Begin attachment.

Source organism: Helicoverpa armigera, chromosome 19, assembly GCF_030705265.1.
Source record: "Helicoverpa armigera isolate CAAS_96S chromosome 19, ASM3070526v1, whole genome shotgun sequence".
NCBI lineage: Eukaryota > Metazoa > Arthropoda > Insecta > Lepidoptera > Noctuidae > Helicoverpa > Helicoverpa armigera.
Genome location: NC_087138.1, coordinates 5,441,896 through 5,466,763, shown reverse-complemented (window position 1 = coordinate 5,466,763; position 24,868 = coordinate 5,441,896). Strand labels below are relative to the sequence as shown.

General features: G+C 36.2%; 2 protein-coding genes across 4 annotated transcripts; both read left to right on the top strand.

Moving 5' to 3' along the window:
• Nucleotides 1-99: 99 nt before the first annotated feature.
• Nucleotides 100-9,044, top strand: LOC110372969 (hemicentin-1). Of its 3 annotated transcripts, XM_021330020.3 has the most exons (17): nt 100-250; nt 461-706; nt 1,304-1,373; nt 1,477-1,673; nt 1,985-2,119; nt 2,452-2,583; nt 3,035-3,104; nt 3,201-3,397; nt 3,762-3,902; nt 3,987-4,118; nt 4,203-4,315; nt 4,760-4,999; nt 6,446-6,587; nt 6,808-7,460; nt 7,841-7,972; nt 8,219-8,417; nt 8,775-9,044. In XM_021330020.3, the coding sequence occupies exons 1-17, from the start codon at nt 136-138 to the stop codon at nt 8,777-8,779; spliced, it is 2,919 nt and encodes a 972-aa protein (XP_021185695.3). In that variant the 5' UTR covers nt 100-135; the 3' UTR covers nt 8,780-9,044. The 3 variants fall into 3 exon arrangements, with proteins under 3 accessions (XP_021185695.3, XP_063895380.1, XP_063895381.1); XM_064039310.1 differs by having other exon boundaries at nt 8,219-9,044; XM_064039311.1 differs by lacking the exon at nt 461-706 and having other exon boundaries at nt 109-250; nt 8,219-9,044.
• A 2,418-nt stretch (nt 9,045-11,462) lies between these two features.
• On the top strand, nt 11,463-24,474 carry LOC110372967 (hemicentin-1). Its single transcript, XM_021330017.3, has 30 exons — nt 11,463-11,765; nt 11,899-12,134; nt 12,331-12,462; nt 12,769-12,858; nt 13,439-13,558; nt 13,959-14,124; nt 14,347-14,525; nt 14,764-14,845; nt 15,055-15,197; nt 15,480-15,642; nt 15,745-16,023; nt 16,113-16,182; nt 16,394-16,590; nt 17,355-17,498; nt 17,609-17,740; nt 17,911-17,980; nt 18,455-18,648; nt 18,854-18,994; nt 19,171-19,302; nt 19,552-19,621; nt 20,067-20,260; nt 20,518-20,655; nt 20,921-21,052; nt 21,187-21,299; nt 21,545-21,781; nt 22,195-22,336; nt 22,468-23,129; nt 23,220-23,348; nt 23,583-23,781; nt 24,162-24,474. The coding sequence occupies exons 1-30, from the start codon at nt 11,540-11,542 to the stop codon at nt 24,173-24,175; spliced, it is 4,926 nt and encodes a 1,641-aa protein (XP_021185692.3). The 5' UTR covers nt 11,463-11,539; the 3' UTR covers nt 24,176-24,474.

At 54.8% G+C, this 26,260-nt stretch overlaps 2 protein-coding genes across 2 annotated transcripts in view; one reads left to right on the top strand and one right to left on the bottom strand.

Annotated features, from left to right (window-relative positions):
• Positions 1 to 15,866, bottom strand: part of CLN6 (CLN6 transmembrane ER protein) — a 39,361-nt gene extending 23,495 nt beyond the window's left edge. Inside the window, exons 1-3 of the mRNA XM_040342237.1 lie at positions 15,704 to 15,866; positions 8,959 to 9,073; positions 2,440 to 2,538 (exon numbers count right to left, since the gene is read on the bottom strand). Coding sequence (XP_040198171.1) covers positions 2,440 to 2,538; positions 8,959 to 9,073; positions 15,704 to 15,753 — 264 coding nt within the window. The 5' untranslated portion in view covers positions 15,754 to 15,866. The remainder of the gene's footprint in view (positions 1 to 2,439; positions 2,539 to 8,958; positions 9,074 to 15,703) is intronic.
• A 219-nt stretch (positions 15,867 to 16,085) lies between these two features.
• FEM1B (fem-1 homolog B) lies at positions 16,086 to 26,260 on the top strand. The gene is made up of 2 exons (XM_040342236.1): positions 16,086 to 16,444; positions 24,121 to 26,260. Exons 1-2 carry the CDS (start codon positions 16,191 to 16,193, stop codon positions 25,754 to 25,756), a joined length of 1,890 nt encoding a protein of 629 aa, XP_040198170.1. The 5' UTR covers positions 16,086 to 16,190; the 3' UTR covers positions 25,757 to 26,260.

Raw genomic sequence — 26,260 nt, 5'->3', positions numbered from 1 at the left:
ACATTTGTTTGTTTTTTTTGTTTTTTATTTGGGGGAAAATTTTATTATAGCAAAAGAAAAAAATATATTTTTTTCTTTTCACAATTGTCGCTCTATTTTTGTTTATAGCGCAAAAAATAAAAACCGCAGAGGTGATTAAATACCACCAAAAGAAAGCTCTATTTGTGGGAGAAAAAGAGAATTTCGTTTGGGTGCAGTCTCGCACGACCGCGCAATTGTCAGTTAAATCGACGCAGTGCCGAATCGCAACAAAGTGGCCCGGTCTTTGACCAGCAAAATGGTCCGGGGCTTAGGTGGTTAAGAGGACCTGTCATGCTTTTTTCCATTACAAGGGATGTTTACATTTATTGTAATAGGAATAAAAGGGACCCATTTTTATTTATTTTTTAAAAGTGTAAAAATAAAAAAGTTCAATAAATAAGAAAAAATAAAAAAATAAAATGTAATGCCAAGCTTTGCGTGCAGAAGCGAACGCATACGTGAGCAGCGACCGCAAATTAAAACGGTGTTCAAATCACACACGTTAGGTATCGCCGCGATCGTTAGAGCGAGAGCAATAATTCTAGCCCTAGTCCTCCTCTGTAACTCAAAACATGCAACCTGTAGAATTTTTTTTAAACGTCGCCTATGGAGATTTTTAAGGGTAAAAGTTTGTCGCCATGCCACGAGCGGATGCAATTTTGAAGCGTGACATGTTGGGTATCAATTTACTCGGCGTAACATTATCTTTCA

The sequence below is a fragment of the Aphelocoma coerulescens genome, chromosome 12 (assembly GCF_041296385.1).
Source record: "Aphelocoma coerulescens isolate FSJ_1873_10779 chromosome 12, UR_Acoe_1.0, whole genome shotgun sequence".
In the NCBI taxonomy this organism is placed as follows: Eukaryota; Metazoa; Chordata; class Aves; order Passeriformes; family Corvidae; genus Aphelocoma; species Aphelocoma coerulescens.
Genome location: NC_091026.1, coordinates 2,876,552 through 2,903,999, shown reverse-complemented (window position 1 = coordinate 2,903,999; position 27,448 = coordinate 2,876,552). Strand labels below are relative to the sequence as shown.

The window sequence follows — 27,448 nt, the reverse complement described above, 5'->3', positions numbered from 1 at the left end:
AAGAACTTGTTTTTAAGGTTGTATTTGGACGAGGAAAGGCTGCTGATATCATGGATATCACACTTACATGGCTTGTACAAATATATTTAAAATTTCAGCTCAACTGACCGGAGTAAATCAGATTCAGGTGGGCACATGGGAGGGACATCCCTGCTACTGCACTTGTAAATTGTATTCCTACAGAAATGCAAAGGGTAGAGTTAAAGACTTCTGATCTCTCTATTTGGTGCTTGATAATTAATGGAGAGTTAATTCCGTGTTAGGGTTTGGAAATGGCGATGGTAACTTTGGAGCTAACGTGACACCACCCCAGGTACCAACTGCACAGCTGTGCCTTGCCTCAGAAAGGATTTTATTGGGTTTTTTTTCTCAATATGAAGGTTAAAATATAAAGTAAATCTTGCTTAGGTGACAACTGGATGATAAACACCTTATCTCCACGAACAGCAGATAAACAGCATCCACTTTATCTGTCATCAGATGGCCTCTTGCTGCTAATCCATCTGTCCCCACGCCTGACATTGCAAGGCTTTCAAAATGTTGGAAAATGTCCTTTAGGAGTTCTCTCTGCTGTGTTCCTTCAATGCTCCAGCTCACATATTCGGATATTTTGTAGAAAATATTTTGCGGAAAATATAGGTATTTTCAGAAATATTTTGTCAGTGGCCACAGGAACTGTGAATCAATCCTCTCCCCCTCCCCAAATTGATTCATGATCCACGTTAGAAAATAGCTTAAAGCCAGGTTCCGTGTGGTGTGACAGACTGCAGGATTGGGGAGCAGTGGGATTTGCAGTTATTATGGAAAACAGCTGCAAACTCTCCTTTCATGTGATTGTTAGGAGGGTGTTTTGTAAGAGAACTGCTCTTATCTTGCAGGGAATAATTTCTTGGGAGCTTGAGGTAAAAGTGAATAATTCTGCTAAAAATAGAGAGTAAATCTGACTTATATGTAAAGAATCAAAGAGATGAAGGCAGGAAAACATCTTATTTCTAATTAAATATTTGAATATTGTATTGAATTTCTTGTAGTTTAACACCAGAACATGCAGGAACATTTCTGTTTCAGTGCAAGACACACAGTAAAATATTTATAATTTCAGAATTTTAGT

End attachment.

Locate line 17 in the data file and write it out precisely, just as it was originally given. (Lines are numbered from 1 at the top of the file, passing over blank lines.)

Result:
ACATTTGTTTGTTTTTTTTGTTTTTTATTTGGGGGAAAATTTTATTATAGCAAAAGAAAAAAATATATTTTTTTCTTTTCACAATTGTCGCTCTATTTTTGTTTATAGCGCAAAAAATAAAAACCGCAGAGGTGATTAAATACCACCAAAAGAAAGCTCTATTTGTGGGAGAAAAAGAGAATTTCGTTTGGGTGCAGTCTCGCACGACCGCGCAATTGTCAGTTAAATCGACGCAGTGCCGAATCGCAACAAAGTGGCCCGGTCTTTGACCAGCAAAATGGTCCGGGGCTTAGGTGGTTAAGAGGACCTGTCATGCTTTTTTCCATTACAAGGGATGTTTACATTTATTGTAATAGGAATAAAAGGGACCCATTTTTATTTATTTTTTAAAAGTGTAAAAATAAAAAAGTTCAATAAATAAGAAAAAATAAAAAAATAAAATGTAATGCCAAGCTTTGCGTGCAGAAGCGAACGCATACGTGAGCAGCGACCGCAAATTAAAACGGTGTTCAAATCACACACGTTAGGTATCGCCGCGATCGTTAGAGCGAGAGCAATAATTCTAGCCCTAGTCCTCCTCTGTAACTCAAAACATGCAACCTGTAGAATTTTTTTTAAACGTCGCCTATGGAGATTTTTAAGGGTAAAAGTTTGTCGCCATGCCACGAGCGGATGCAATTTTGAAGCGTGACATGTTGGGTATCAATTTACTCGGCGTAACATTATCTTTCA